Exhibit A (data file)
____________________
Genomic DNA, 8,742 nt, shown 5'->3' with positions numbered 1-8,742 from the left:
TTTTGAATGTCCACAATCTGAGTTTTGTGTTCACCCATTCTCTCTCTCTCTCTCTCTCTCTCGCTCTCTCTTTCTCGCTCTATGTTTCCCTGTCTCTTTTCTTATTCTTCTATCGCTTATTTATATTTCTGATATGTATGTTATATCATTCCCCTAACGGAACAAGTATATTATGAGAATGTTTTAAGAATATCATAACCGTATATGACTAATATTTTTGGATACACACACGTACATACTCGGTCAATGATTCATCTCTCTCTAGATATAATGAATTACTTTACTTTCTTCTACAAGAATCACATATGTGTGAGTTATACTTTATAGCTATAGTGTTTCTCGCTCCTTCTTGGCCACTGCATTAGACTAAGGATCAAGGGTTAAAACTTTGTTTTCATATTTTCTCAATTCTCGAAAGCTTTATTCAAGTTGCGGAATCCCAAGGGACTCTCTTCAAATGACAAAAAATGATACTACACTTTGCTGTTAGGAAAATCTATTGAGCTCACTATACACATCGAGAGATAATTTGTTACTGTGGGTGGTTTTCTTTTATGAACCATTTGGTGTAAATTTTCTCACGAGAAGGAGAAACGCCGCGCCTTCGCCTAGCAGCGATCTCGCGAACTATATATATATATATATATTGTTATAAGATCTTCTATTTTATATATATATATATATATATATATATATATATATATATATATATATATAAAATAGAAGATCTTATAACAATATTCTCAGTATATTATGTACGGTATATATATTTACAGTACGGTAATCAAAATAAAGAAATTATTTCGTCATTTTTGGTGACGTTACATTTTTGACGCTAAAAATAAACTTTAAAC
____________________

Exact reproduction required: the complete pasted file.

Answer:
Genomic DNA, 8,742 nt, shown 5'->3' with positions numbered 1-8,742 from the left:
TTTTGAATGTCCACAATCTGAGTTTTGTGTTCACCCATTCTCTCTCTCTCTCTCTCTCTCTCGCTCTCTCTTTCTCGCTCTATGTTTCCCTGTCTCTTTTCTTATTCTTCTATCGCTTATTTATATTTCTGATATGTATGTTATATCATTCCCCTAACGGAACAAGTATATTATGAGAATGTTTTAAGAATATCATAACCGTATATGACTAATATTTTTGGATACACACACGTACATACTCGGTCAATGATTCATCTCTCTCTAGATATAATGAATTACTTTACTTTCTTCTACAAGAATCACATATGTGTGAGTTATACTTTATAGCTATAGTGTTTCTCGCTCCTTCTTGGCCACTGCATTAGACTAAGGATCAAGGGTTAAAACTTTGTTTTCATATTTTCTCAATTCTCGAAAGCTTTATTCAAGTTGCGGAATCCCAAGGGACTCTCTTCAAATGACAAAAAATGATACTACACTTTGCTGTTAGGAAAATCTATTGAGCTCACTATACACATCGAGAGATAATTTGTTACTGTGGGTGGTTTTCTTTTATGAACCATTTGGTGTAAATTTTCTCACGAGAAGGAGAAACGCCGCGCCTTCGCCTAGCAGCGATCTCGCGAACTATATATATATATATATATTGTTATAAGATCTTCTATTTTATATATATATATATATATATATATATATATATATATATATATATATATAAAATAGAAGATCTTATAACAATATTCTCAGTATATTATGTACGGTATATATATTTACAGTACGGTAATCAAAATAAAGAAATTATTTCGTCATTTTTGGTGACGTTACATTTTTGACGCTAAAAATAAACTTTAAAC